History of Logging in the United States
Industrial logging has been a staple of America's roots, dating all the way back to the arrival of the settlers and the founding of Jamestown in 1607. Since then, it has been an important part of our nation's economic structure. While the lumber industry was mainly for building ships in those times, it soon became a source of profit with imports and exports as the New England region became the central hub. Through the 1600s and 1700s, New England was logging and shipping incredible amounts of lumber back to England, but with the crown requesting all the best lumber, leaving lesser quality for the colonies, it only stoked the fire for the Revolution.
As the Industrial Revolution continued soldiering on, the majority of the country was being fueled on wood before the civil war, depleting the forestry resources of the northeast, and nearly wiping the entire midwest dry. In the late 1800s, the timber industry focused on the southern United States, as the south began producing an incredible 37 percent of the nation's timber industry by 1919. As both the midwest and the south began depleting rapidly however, the logging industry looked to the northwest and the Columbia Basin for a new source of timber.
By 1910, Idaho was already producing an incredible 745 million board feet and was distributing on a national level. One of the biggest moves in the logging industry came with acts by President Franklin D. Roosevelt in the early 1930s as he attempted to put some restrain on the competition of logging in an attempt to help salvage what seemed to be a dwindling line of work with the National Industrial Recovery Act.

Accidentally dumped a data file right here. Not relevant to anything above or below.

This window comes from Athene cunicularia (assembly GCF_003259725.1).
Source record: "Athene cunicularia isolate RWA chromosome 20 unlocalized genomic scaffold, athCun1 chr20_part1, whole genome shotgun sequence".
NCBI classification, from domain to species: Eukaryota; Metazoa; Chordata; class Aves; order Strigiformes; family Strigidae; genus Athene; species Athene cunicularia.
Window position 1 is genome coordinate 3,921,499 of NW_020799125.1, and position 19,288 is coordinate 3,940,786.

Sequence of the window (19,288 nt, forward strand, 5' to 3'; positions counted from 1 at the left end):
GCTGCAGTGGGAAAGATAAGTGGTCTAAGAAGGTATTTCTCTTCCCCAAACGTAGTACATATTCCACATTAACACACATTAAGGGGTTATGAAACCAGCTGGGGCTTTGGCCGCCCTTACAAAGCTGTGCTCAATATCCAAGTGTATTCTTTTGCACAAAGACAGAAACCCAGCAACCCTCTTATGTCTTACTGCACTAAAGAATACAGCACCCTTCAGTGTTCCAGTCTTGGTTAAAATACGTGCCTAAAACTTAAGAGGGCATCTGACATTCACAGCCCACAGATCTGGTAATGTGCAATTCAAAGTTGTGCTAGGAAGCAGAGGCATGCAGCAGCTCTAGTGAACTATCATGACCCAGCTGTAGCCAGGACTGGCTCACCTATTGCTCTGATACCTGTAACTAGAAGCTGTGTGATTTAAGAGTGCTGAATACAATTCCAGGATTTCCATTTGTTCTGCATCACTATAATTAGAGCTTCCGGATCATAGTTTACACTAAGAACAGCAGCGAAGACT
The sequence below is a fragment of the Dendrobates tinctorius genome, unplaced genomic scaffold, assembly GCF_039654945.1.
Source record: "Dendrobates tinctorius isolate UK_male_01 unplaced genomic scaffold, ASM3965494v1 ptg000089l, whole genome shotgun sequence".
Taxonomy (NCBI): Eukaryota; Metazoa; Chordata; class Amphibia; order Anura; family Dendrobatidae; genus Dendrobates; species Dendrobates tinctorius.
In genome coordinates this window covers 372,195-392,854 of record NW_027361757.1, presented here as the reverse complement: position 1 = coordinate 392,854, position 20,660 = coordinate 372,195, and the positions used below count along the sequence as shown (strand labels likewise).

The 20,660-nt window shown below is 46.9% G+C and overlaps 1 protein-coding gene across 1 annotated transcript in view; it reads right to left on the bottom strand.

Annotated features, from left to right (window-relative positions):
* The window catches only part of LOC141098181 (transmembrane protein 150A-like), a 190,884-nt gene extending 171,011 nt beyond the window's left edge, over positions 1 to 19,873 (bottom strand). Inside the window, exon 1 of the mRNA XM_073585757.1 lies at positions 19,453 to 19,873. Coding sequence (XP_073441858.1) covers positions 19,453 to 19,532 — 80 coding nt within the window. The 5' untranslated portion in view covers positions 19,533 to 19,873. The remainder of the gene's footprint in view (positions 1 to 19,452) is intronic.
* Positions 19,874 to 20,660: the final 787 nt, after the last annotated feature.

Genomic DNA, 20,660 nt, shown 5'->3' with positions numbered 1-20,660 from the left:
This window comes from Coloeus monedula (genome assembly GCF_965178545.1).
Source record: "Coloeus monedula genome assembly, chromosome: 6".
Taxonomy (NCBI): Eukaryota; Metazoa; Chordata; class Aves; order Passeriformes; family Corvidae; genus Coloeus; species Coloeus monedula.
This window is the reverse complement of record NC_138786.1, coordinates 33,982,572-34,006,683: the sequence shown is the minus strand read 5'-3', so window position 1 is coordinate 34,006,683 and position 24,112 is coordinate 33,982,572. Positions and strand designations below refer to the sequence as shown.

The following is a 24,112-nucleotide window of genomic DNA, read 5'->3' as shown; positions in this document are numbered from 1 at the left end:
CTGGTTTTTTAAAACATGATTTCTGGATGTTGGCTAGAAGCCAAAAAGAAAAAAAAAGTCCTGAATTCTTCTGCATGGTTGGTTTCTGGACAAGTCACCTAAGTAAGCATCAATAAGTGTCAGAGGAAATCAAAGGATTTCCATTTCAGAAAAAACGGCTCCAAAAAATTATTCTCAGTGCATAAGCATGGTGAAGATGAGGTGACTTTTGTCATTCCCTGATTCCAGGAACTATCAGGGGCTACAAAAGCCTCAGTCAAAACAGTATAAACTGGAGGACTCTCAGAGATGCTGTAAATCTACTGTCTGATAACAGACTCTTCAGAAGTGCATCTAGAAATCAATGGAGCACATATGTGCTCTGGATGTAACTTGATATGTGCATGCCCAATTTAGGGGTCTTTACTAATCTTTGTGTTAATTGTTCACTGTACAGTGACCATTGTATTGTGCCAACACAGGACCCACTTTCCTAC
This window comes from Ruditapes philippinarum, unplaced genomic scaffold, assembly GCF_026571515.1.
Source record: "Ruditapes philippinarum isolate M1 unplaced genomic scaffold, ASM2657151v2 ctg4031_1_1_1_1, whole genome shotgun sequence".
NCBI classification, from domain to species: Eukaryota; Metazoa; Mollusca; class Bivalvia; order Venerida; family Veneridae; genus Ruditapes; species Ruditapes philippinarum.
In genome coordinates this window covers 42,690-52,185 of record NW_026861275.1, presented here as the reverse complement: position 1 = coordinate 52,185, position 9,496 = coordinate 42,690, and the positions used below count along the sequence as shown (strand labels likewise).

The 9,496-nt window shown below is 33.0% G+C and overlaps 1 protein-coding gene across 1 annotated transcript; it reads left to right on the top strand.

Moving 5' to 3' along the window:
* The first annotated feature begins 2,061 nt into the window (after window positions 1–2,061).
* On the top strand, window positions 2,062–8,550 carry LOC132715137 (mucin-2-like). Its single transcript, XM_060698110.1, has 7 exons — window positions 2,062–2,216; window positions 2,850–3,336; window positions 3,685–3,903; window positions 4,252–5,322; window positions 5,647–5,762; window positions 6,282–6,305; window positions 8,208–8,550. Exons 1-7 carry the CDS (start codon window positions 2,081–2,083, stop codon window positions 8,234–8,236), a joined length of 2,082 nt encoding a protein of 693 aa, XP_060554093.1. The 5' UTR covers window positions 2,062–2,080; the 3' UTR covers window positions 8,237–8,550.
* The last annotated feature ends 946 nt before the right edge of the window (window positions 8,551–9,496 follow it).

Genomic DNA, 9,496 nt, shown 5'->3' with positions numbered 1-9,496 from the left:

As the industry continued to move into the Oregon and Washington areas, the timber industry grew from a timber harvest of 5 percent a year to 50 percent between 1945 and 1970. This made the northwest the largest timber producing area in the country, a title that it still holds today. By 1970, 41 percent of the nation's timber industry came from Washington and Oregon, making them the prime locations for logging.
Today, the logging trade is one riddled with controversy and many pros and cons to all of us. A prominent and established community still exists in the logging industry today however, with the United States still being the leading producer of lumber. While growing markets in other countries have cut into our reign over the timber industry, it is still a successful product.